Some small areas may be much more recent no ancient

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Unformatted text preview: : Magellan Mission Venus: Magellan Mission US radar orbiter mapping mission. Launch from Space Shuttle, May 1989 Mapped Venus Sept. 1990 ­ Oct. 1994: “Imaged” 98% of Venus' surface with a resolution of ~ 1 km. Measured surface topography to ~100 m vertical resolution. Venus: Magellan Results • Nearly 1000 impact craters > 1 km in size. Crater density implies young ~500 MY age. Some small areas may be much more recent. No "ancient" surface. • Much evidence of tectonism, but no clear evidence of plate tectonics like on Earth. • Abundant evidence of past volcanism: volcanoes and vast low-lying lava plains. • Some evidence for erosion: dunes, wind streaks, lava channels. Radar return depends on surface roughness and dielectric properties. •Smooth areas (like basalt flows) have low radar reflectivity, whereas crater ejecta or one side of fractures reflect radar back to the spacecraft. •Highlands at altitudes >2.4 km have high radar emissivity, indicating presence of semi­ conducting materials with high dielectric constants (iron sulfides or metallic frosts formed from volcanic exhalations?). Impact Craters Limited number and wide distribution of craters used to argue for global volcanic resurfacing at ~500 million years ago, but resurfacing could have been spread over a billion years instead. Heat loss (mostly by conduction) is slower than on Earth, so periodically the crust may founder and sink into the overheated mantle (repeatedly?). Small size (3 km) cutoff of craters is due to atmospheric disruption of smaller impactors. Ejecta extend out ~2.5 crater radii, farther than predicted from ballistic emplacement in the dense vensusian atmosphere. Dickinson Crater (D ~70 km) Three Craters (largest: D~50 km) Golubkina Crater (D ~ 30 km) Venus: Tectonics Venus: Tectonics Numerous patterns of ridges and fractures, including mountain belts and rift valleys. E...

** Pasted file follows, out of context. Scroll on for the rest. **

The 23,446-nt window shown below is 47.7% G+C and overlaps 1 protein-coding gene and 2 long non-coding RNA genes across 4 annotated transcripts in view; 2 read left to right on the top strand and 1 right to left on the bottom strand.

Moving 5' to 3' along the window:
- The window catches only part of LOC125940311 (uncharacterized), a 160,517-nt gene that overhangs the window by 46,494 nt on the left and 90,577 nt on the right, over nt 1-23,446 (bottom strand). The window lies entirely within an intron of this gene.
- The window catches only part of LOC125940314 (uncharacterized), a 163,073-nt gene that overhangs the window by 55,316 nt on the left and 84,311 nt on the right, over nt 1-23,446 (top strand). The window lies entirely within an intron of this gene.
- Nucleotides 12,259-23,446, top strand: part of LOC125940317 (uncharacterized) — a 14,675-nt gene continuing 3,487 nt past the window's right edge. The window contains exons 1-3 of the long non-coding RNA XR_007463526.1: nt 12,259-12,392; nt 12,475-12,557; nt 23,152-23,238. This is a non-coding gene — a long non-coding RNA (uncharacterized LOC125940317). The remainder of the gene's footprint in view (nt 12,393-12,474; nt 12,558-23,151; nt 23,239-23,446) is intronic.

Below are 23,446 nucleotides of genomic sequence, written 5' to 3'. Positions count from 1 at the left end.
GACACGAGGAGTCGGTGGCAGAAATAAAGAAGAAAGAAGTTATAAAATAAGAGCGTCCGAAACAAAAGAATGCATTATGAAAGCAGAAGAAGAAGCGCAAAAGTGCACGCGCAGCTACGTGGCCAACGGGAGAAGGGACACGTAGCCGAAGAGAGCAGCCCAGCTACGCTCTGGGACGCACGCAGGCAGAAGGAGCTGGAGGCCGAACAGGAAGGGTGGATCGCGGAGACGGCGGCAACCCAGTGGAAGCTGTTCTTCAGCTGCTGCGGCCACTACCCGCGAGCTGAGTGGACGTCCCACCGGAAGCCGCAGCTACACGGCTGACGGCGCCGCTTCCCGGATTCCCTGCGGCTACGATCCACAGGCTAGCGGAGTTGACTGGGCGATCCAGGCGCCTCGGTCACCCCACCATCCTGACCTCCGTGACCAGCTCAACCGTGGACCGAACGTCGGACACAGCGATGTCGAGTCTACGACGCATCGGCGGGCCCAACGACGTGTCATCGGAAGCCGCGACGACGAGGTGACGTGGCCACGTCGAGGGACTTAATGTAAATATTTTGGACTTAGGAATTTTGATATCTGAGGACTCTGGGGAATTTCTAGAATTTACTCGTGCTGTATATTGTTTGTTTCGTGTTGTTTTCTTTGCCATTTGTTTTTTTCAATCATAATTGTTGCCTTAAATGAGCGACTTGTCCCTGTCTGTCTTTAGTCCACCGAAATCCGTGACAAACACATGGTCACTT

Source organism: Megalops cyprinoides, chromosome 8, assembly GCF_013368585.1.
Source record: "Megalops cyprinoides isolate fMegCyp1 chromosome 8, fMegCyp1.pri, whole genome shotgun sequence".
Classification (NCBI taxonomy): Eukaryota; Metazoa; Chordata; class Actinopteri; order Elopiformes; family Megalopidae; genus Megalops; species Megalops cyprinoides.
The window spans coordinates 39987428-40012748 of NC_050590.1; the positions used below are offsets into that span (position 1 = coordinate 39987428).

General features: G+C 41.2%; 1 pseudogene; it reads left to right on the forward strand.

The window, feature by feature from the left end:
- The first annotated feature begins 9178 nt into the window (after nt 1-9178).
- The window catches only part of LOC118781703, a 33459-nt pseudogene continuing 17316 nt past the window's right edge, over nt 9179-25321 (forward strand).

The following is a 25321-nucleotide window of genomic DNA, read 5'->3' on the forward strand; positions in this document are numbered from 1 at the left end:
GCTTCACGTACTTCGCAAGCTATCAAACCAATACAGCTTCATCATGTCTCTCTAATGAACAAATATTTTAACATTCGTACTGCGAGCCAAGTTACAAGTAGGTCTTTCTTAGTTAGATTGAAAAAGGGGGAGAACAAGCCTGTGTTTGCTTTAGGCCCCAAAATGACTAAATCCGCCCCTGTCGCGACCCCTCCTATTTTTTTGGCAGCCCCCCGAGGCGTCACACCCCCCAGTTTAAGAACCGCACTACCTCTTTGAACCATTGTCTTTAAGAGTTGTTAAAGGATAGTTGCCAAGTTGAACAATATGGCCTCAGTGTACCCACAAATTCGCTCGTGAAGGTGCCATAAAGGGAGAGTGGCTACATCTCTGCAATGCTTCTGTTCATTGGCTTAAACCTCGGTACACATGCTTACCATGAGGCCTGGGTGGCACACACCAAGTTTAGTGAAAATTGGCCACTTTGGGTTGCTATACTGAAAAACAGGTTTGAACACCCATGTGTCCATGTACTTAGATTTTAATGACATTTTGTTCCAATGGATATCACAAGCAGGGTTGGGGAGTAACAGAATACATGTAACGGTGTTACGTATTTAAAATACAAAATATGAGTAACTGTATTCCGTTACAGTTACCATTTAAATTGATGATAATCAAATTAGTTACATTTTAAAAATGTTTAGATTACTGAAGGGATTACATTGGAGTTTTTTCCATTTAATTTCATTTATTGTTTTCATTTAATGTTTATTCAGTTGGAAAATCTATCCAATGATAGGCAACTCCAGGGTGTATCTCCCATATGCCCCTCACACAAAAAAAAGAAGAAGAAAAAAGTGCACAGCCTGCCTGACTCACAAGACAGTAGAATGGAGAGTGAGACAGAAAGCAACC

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This note was uploaded on 11/10/2011 for the course GEOL 380 taught by Professor Mcsween during the Spring '11 term at University of Tennessee.

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